The problems facing these kids are real and require significant resources and thinking to improve their lives. That our complicated overwrought institutions give these kids very little voice, no rights, and protect agencies and parents over the well-being of children is a real poke in the eye to youth that have already been dragged through often unspeakable experiences (generally over years).
As our televised interviews with adoptive parents move forward, we are hearing more stories and seeing more and more examples of hammer wielding agencies using harsh and abusive tactics to protect their reputations instead of recognizing and providing for the serious issues facing families that adopt traumatized youth.
Do we value children as a community? If we did, we would have more crisis nurseries, subsidized daycare, and a more transparent and robust child protection system that focused on the needs of the child.
Brandon Stahl, the intrepid Minneapolis Star Tribune reporter spoke to KARA on camera about how difficult he found it to gather information on abused and murdered children in MN. Not making public information relevant to how a child died serves no good purpose. Who are we protecting by this secrecy?
When there is transparency, issues can be identified, addressed, and resolved. Until then, America’s child protection issues will remain under-reported, under-discussed, under-addressed, misunderstood, and never resolved.Details
This data is a pretty good indication that a great many metro children are not ready to learn when they enter school.
Early childhood programs and help for young families could go a long way in improving these statistics.
With Governor Dayton’s Task Force recommendations reported in today’s Star Tribune article (Dayton’s Task Force Agrees On Overhaul, Brandon Stahl), I am optimistic that this (“great” example) approach to child well being could become a reality.
Ten years ago, the father of one of my family’s Mexican foreign exchange students explained how he (as a State of Sinaloa Legislator) had traveled to MN and CA to review child protection systems. At the time, these were the two states he deemed to have the most advanced and effective systems in the nation.
MN has at one time done child protection as well or better than any other state – when reviewed by someone without bias.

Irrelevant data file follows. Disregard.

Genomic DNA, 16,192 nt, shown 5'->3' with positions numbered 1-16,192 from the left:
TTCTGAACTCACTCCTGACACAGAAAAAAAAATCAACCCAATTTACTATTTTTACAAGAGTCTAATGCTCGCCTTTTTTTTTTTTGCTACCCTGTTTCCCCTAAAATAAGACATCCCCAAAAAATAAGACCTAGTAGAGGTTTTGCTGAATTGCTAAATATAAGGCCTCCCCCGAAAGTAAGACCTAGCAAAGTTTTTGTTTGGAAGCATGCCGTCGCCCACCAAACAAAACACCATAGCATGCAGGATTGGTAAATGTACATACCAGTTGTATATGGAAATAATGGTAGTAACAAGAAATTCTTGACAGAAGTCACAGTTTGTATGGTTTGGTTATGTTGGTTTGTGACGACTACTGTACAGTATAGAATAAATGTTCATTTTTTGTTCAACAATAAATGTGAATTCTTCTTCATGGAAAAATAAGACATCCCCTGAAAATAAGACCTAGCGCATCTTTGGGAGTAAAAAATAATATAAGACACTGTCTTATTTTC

MN had reduced child protection funding by over forty million dollars these past few years. This explains sad stories like Eric Dean’s death after fifteen (ignored) reports of abuse by mandated reporters and why family assessments replaced child protection, why social workers are shorted training, process, and resources needed to effect the change that could heal toxic families or provide safety to their young charges.
support CASA MN with a year end gift here;
“To give a child a volunteer advocate is to give them a voice. To give them a voice is to give them hope, and to give them hope is to give them the world.
I believe that with all my heart.”
Pamela Butler, Former Foster Child
At CASA Minnesota we believe that every child deserves a voice. CASA volunteers provide the voice for children who are experiencing times of great vulnerability due to abuse and neglect. Support from people like you means that we can assist in recruiting committed advocates to be that voice for children involved in juvenile court proceedings. Your tax-deductible investment in our nonprofit program allows us to provide resources to enhance recruitment, training, retention and support for more than 470 CASA Minnesota volunteers every year – caring, knowledgeable people who make sure the best interests of these children are served.
Thanks to support from our community, our volunteers are the dedicated champions that children need while facing the unknown. Consider Janell. She was just over four years old when she entered the court system. Sexually abused by her mother’s boyfriend, parental rights were eventually terminated when reunification was not an option. Her volunteer advocate saw a solution. He was vocal in supporting adoption by her foster mother with whom Janell had developed a strong attachment. Now 11 years old, Janell plays acoustic guitar, writes songs, does yoga with her adoptive mom, plays basketball and soccer, and likes math and reading. She is able to see her siblings on a regular basis as well. Without a volunteer advocate taking part in this process, this may not have been a successful outcome for this child.
Our mission at CASA Minnesota is to assist in recruiting, training and supporting the important volunteers who advocate for abused and neglected children like Janell. Will you please consider a year-end gift to help us continue our important work? Your donation will make it possible for us to give a voice of hope to children and support for those who serve them. You can change the life of a child in need. You can give by going to https://givemn.org/organization/Casa-Minnesota .Details
Over 25 years ago the rest of the world (194 nations) decided that children have basic human rights and begin signing the International Rights of the Child Treaty. Under this document, children are to have the rights to education, safety and well being including not to be made soldiers, not to be enslaved).
America is the only nation that has not signed that agreement, largely because we still demand that southern states continue to militarize youth as young as eleven, through military schools.Details